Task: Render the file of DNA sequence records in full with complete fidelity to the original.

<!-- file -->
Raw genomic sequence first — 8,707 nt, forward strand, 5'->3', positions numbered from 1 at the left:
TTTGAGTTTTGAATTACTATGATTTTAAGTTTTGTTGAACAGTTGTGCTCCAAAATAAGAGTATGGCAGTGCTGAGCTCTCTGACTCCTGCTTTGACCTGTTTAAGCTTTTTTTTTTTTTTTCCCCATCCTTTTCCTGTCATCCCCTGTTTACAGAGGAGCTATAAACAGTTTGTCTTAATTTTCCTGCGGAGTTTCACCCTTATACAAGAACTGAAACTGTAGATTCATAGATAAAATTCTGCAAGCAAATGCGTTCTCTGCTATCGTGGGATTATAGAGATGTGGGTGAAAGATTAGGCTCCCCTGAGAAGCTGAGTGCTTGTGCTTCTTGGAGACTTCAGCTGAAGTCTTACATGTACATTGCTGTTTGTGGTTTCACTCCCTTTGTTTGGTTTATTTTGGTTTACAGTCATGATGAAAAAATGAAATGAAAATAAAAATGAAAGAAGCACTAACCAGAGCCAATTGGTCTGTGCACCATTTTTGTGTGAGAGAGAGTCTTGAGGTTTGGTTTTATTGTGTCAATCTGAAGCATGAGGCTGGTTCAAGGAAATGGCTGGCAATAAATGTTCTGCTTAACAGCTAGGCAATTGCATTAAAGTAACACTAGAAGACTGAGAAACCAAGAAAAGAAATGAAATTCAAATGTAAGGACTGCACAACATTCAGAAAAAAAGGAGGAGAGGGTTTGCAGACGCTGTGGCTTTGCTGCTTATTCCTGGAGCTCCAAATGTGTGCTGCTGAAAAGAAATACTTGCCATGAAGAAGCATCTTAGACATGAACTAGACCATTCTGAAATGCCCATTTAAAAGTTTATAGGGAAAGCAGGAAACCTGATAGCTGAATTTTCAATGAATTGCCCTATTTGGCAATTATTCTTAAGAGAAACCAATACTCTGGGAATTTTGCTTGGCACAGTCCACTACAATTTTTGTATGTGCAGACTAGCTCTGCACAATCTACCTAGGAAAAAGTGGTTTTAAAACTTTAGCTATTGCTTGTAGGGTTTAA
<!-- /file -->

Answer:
Raw genomic sequence first — 8,707 nt, forward strand, 5'->3', positions numbered from 1 at the left:
TTTGAGTTTTGAATTACTATGATTTTAAGTTTTGTTGAACAGTTGTGCTCCAAAATAAGAGTATGGCAGTGCTGAGCTCTCTGACTCCTGCTTTGACCTGTTTAAGCTTTTTTTTTTTTTTTCCCCATCCTTTTCCTGTCATCCCCTGTTTACAGAGGAGCTATAAACAGTTTGTCTTAATTTTCCTGCGGAGTTTCACCCTTATACAAGAACTGAAACTGTAGATTCATAGATAAAATTCTGCAAGCAAATGCGTTCTCTGCTATCGTGGGATTATAGAGATGTGGGTGAAAGATTAGGCTCCCCTGAGAAGCTGAGTGCTTGTGCTTCTTGGAGACTTCAGCTGAAGTCTTACATGTACATTGCTGTTTGTGGTTTCACTCCCTTTGTTTGGTTTATTTTGGTTTACAGTCATGATGAAAAAATGAAATGAAAATAAAAATGAAAGAAGCACTAACCAGAGCCAATTGGTCTGTGCACCATTTTTGTGTGAGAGAGAGTCTTGAGGTTTGGTTTTATTGTGTCAATCTGAAGCATGAGGCTGGTTCAAGGAAATGGCTGGCAATAAATGTTCTGCTTAACAGCTAGGCAATTGCATTAAAGTAACACTAGAAGACTGAGAAACCAAGAAAAGAAATGAAATTCAAATGTAAGGACTGCACAACATTCAGAAAAAAAGGAGGAGAGGGTTTGCAGACGCTGTGGCTTTGCTGCTTATTCCTGGAGCTCCAAATGTGTGCTGCTGAAAAGAAATACTTGCCATGAAGAAGCATCTTAGACATGAACTAGACCATTCTGAAATGCCCATTTAAAAGTTTATAGGGAAAGCAGGAAACCTGATAGCTGAATTTTCAATGAATTGCCCTATTTGGCAATTATTCTTAAGAGAAACCAATACTCTGGGAATTTTGCTTGGCACAGTCCACTACAATTTTTGTATGTGCAGACTAGCTCTGCACAATCTACCTAGGAAAAAGTGGTTTTAAAACTTTAGCTATTGCTTGTAGGGTTTAA